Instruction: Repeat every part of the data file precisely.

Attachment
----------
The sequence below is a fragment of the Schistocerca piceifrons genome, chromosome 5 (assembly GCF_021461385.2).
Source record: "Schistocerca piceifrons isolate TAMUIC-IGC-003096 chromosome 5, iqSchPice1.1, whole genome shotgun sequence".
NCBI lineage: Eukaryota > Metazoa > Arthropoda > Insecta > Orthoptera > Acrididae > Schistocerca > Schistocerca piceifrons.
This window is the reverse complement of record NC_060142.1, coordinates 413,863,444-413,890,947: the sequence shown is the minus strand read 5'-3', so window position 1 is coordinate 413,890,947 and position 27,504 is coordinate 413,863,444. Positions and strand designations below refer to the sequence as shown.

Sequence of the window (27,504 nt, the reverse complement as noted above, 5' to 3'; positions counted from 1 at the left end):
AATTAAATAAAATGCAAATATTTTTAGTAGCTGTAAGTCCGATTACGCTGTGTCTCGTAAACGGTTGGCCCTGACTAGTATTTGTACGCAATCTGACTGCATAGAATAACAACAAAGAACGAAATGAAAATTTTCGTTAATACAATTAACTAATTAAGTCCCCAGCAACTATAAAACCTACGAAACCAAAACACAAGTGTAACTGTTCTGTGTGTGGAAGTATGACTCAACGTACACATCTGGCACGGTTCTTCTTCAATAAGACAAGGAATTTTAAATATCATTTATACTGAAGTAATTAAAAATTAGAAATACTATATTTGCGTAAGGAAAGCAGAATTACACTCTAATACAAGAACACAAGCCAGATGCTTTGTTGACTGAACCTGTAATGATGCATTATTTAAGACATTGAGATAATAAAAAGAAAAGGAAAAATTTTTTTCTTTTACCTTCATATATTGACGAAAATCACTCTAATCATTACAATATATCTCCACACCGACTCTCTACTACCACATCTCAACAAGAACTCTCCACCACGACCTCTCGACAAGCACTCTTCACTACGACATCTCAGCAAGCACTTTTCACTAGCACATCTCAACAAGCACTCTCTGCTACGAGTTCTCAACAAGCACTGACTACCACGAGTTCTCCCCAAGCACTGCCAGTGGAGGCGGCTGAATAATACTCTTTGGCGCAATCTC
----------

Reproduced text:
The sequence below is a fragment of the Schistocerca piceifrons genome, chromosome 5 (assembly GCF_021461385.2).
Source record: "Schistocerca piceifrons isolate TAMUIC-IGC-003096 chromosome 5, iqSchPice1.1, whole genome shotgun sequence".
NCBI lineage: Eukaryota > Metazoa > Arthropoda > Insecta > Orthoptera > Acrididae > Schistocerca > Schistocerca piceifrons.
This window is the reverse complement of record NC_060142.1, coordinates 413,863,444-413,890,947: the sequence shown is the minus strand read 5'-3', so window position 1 is coordinate 413,890,947 and position 27,504 is coordinate 413,863,444. Positions and strand designations below refer to the sequence as shown.

Sequence of the window (27,504 nt, the reverse complement as noted above, 5' to 3'; positions counted from 1 at the left end):
AATTAAATAAAATGCAAATATTTTTAGTAGCTGTAAGTCCGATTACGCTGTGTCTCGTAAACGGTTGGCCCTGACTAGTATTTGTACGCAATCTGACTGCATAGAATAACAACAAAGAACGAAATGAAAATTTTCGTTAATACAATTAACTAATTAAGTCCCCAGCAACTATAAAACCTACGAAACCAAAACACAAGTGTAACTGTTCTGTGTGTGGAAGTATGACTCAACGTACACATCTGGCACGGTTCTTCTTCAATAAGACAAGGAATTTTAAATATCATTTATACTGAAGTAATTAAAAATTAGAAATACTATATTTGCGTAAGGAAAGCAGAATTACACTCTAATACAAGAACACAAGCCAGATGCTTTGTTGACTGAACCTGTAATGATGCATTATTTAAGACATTGAGATAATAAAAAGAAAAGGAAAAATTTTTTTCTTTTACCTTCATATATTGACGAAAATCACTCTAATCATTACAATATATCTCCACACCGACTCTCTACTACCACATCTCAACAAGAACTCTCCACCACGACCTCTCGACAAGCACTCTTCACTACGACATCTCAGCAAGCACTTTTCACTAGCACATCTCAACAAGCACTCTCTGCTACGAGTTCTCAACAAGCACTGACTACCACGAGTTCTCCCCAAGCACTGCCAGTGGAGGCGGCTGAATAATACTCTTTGGCGCAATCTC